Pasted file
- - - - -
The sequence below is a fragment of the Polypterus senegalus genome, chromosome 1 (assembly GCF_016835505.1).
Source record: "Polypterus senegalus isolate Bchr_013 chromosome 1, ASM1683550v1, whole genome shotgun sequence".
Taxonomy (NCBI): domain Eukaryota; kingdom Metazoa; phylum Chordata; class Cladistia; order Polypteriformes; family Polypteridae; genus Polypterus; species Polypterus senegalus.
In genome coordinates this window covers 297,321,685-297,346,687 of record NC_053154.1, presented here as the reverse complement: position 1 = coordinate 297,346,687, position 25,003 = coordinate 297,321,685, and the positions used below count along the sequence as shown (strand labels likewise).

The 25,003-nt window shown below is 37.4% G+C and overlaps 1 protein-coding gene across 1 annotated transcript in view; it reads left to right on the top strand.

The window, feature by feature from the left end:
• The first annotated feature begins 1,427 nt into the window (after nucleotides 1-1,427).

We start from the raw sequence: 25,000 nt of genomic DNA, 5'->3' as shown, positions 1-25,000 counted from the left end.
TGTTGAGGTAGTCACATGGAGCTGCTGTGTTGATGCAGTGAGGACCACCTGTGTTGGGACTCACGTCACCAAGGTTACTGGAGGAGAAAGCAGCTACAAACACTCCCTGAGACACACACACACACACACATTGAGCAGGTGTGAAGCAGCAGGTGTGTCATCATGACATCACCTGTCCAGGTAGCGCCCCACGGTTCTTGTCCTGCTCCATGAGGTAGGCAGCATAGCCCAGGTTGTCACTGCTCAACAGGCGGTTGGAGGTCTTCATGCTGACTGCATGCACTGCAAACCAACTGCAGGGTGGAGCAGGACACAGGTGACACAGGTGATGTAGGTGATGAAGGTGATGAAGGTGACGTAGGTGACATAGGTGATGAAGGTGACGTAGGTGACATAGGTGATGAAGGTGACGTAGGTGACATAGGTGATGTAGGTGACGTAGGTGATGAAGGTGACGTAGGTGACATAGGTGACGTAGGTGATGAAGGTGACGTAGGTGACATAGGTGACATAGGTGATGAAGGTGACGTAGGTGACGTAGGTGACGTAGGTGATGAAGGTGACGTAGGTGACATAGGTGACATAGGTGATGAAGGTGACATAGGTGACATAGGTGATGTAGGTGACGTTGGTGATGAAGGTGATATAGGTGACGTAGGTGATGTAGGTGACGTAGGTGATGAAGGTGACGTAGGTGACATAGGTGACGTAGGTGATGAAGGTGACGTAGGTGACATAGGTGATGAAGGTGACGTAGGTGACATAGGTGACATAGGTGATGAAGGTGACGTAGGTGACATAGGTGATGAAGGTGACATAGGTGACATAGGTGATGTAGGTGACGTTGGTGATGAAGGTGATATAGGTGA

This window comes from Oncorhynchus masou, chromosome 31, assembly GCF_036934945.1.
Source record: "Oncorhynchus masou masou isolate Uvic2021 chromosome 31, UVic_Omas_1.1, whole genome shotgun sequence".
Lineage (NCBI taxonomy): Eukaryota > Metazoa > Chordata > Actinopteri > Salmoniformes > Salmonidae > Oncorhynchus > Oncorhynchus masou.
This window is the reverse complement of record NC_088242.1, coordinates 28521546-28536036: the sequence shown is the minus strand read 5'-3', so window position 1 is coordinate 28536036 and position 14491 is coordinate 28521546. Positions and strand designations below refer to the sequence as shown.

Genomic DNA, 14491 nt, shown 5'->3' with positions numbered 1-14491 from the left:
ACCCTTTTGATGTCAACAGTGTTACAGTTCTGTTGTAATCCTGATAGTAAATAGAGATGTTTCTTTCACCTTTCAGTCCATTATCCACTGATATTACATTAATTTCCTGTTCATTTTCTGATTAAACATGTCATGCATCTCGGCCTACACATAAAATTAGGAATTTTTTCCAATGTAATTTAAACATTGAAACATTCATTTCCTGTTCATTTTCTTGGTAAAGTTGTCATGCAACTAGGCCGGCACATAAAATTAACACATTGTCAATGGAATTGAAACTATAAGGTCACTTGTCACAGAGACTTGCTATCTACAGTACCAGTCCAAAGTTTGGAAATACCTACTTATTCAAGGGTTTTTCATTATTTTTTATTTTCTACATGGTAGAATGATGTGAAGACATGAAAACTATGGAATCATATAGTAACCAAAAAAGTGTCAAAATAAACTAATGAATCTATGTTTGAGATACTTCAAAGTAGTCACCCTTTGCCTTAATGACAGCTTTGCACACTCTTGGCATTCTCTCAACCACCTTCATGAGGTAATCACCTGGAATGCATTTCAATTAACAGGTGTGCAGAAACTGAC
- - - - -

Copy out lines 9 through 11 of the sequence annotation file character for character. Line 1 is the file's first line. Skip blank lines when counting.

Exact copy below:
TGTTGAGGTAGTCACATGGAGCTGCTGTGTTGATGCAGTGAGGACCACCTGTGTTGGGACTCACGTCACCAAGGTTACTGGAGGAGAAAGCAGCTACAAACACTCCCTGAGACACACACACACACACACATTGAGCAGGTGTGAAGCAGCAGGTGTGTCATCATGACATCACCTGTCCAGGTAGCGCCCCACGGTTCTTGTCCTGCTCCATGAGGTAGGCAGCATAGCCCAGGTTGTCACTGCTCAACAGGCGGTTGGAGGTCTTCATGCTGACTGCATGCACTGCAAACCAACTGCAGGGTGGAGCAGGACACAGGTGACACAGGTGATGTAGGTGATGAAGGTGATGAAGGTGACGTAGGTGACATAGGTGATGAAGGTGACGTAGGTGACATAGGTGATGAAGGTGACGTAGGTGACATAGGTGATGTAGGTGACGTAGGTGATGAAGGTGACGTAGGTGACATAGGTGACGTAGGTGATGAAGGTGACGTAGGTGACATAGGTGACATAGGTGATGAAGGTGACGTAGGTGACGTAGGTGACGTAGGTGATGAAGGTGACGTAGGTGACATAGGTGACATAGGTGATGAAGGTGACATAGGTGACATAGGTGATGTAGGTGACGTTGGTGATGAAGGTGATATAGGTGACGTAGGTGATGTAGGTGACGTAGGTGATGAAGGTGACGTAGGTGACATAGGTGACGTAGGTGATGAAGGTGACGTAGGTGACATAGGTGATGAAGGTGACGTAGGTGACATAGGTGACATAGGTGATGAAGGTGACGTAGGTGACATAGGTGATGAAGGTGACATAGGTGACATAGGTGATGTAGGTGACGTTGGTGATGAAGGTGATATAGGTGA

This window comes from Oncorhynchus masou, chromosome 31, assembly GCF_036934945.1.
Source record: "Oncorhynchus masou masou isolate Uvic2021 chromosome 31, UVic_Omas_1.1, whole genome shotgun sequence".